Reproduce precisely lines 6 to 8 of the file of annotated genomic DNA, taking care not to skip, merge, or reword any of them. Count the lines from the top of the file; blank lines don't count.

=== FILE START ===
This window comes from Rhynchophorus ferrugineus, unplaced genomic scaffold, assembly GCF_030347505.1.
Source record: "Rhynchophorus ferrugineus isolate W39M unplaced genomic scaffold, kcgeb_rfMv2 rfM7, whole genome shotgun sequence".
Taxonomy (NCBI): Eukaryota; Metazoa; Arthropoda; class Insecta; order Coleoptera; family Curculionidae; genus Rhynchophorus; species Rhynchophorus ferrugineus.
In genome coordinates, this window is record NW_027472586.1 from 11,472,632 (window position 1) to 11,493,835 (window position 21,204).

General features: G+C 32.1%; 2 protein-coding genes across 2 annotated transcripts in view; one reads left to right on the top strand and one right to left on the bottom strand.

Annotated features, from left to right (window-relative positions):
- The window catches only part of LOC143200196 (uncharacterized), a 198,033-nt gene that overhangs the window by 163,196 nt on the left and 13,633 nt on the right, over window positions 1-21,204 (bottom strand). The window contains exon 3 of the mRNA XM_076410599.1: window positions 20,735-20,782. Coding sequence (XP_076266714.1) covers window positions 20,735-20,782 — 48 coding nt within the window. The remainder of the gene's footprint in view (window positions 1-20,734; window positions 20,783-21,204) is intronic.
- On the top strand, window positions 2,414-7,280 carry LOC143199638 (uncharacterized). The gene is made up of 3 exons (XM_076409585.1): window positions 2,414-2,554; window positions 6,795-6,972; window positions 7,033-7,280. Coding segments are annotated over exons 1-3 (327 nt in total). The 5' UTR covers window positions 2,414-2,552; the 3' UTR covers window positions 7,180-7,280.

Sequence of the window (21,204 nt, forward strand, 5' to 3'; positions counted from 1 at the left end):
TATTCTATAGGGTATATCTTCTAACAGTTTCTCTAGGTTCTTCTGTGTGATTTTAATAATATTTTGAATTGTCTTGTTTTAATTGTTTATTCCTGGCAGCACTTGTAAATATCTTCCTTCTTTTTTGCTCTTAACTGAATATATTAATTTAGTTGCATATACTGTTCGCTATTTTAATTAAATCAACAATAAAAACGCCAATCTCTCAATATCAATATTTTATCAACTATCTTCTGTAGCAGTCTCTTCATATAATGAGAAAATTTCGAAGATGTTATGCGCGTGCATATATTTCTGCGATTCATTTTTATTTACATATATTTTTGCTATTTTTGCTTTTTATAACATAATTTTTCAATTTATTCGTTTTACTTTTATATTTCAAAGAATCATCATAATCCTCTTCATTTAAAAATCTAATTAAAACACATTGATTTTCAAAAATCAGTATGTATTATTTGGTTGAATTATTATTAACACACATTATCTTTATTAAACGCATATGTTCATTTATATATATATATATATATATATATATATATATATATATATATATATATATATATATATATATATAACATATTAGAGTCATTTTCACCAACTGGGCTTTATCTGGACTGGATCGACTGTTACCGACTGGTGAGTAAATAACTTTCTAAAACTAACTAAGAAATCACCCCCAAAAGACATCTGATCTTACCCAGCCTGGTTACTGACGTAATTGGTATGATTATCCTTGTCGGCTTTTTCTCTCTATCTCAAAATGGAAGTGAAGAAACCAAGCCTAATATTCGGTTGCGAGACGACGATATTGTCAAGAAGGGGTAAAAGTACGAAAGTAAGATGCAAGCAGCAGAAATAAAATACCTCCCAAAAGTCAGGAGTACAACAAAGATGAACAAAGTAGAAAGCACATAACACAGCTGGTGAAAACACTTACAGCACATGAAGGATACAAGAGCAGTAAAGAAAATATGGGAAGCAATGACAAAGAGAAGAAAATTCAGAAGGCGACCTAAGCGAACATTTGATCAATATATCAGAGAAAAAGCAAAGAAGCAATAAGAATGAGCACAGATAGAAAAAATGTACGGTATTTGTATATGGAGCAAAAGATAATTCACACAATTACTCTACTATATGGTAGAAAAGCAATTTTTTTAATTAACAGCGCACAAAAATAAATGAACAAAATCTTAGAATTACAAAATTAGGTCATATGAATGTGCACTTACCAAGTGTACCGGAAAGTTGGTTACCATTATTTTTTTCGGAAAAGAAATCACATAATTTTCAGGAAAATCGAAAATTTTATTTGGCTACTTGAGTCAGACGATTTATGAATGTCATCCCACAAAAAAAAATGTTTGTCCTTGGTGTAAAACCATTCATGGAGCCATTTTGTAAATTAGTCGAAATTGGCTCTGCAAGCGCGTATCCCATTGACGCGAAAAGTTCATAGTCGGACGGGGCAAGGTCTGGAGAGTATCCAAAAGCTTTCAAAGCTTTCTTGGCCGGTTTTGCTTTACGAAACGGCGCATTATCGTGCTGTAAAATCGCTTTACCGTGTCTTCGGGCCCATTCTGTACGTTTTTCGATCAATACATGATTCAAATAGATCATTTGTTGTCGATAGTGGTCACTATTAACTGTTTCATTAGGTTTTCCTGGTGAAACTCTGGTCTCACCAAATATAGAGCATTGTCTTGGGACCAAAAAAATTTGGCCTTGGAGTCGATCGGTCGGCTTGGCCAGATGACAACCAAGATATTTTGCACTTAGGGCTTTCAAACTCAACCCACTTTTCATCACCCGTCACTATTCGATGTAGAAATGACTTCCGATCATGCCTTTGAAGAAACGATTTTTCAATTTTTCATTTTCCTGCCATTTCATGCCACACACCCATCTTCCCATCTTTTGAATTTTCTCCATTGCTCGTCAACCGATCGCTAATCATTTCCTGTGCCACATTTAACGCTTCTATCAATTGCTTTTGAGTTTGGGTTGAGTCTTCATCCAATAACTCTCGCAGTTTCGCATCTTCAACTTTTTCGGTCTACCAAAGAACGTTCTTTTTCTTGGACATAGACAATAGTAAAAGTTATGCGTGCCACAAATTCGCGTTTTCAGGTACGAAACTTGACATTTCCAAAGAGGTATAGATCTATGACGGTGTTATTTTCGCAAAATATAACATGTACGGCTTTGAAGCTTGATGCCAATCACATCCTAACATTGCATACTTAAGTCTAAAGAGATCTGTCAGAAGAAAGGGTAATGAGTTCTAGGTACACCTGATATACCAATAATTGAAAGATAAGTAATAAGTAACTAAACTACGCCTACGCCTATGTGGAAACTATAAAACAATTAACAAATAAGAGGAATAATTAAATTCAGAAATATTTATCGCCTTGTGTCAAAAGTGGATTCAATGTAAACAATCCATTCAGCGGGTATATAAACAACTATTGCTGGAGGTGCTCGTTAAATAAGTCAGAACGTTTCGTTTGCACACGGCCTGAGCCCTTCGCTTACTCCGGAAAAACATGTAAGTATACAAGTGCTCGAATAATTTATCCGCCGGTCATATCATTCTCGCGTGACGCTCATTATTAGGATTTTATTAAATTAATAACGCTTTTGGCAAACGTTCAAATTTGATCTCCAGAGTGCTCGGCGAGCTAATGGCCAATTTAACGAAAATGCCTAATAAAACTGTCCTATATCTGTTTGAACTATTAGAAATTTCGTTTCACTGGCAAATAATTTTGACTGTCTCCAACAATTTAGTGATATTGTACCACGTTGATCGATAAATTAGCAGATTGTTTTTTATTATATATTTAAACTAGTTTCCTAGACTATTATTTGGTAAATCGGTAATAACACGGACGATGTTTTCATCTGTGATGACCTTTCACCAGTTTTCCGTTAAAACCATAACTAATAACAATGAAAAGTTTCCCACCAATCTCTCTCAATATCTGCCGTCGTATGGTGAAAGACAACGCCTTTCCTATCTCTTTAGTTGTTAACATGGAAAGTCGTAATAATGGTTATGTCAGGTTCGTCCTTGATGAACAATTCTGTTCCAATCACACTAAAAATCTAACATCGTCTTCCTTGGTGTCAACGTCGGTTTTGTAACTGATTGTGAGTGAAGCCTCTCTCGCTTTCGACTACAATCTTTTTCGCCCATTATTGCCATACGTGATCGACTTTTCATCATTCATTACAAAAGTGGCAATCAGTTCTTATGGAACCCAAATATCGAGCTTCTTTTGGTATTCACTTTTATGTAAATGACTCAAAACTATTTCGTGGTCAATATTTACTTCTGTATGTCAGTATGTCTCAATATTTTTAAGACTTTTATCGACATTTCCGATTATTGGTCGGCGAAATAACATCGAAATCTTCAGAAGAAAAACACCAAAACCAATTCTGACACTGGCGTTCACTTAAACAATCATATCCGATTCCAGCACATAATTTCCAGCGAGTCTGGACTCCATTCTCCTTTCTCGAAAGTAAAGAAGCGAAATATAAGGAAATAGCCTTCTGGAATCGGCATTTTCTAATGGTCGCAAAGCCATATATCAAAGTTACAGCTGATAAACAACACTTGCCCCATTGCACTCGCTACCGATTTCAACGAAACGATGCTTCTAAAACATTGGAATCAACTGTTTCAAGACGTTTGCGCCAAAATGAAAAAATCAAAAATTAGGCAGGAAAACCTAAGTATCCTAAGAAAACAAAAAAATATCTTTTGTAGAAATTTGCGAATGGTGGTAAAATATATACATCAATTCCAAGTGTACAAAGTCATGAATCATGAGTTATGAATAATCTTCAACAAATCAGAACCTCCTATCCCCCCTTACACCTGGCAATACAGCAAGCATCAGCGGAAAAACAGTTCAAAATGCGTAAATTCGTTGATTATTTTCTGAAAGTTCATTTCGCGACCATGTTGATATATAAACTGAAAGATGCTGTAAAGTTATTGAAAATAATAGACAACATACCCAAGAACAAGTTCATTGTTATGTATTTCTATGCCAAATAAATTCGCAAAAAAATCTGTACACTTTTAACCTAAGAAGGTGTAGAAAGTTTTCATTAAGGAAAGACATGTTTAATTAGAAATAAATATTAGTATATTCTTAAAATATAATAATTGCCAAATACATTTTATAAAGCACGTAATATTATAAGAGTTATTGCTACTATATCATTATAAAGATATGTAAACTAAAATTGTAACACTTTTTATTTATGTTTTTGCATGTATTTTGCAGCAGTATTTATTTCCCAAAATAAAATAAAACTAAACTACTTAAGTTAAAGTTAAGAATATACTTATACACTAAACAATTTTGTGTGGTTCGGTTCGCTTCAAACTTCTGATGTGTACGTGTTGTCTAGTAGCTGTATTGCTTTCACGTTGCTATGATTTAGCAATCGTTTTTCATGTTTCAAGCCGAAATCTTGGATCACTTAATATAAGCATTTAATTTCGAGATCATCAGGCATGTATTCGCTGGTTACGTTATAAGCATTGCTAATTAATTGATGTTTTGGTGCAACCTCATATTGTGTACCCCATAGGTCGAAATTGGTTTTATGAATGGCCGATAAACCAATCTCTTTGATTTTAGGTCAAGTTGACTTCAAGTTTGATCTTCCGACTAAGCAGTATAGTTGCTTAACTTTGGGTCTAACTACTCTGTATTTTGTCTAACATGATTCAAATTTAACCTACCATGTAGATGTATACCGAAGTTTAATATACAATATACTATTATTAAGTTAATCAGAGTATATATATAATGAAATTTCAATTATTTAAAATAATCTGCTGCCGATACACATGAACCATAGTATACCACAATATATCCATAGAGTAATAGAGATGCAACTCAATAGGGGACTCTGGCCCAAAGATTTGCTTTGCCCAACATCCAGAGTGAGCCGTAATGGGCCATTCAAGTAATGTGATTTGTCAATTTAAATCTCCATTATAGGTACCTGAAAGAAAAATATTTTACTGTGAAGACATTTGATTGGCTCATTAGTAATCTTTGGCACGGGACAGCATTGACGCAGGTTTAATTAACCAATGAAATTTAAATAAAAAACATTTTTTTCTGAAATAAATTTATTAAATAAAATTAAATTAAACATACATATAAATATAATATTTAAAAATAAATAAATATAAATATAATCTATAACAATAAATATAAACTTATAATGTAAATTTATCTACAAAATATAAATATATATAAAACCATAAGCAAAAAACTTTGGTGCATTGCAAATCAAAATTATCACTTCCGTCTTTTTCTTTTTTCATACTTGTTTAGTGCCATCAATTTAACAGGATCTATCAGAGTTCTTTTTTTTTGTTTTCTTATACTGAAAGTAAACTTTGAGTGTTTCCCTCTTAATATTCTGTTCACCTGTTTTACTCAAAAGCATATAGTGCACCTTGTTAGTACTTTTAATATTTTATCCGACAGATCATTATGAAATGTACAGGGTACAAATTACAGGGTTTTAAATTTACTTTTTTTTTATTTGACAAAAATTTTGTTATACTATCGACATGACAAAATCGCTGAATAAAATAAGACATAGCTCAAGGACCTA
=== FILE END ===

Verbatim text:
Annotated features, from left to right (window-relative positions):
- The window catches only part of LOC143200196 (uncharacterized), a 198,033-nt gene that overhangs the window by 163,196 nt on the left and 13,633 nt on the right, over window positions 1-21,204 (bottom strand). The window contains exon 3 of the mRNA XM_076410599.1: window positions 20,735-20,782. Coding sequence (XP_076266714.1) covers window positions 20,735-20,782 — 48 coding nt within the window. The remainder of the gene's footprint in view (window positions 1-20,734; window positions 20,783-21,204) is intronic.
- On the top strand, window positions 2,414-7,280 carry LOC143199638 (uncharacterized). The gene is made up of 3 exons (XM_076409585.1): window positions 2,414-2,554; window positions 6,795-6,972; window positions 7,033-7,280. Coding segments are annotated over exons 1-3 (327 nt in total). The 5' UTR covers window positions 2,414-2,552; the 3' UTR covers window positions 7,180-7,280.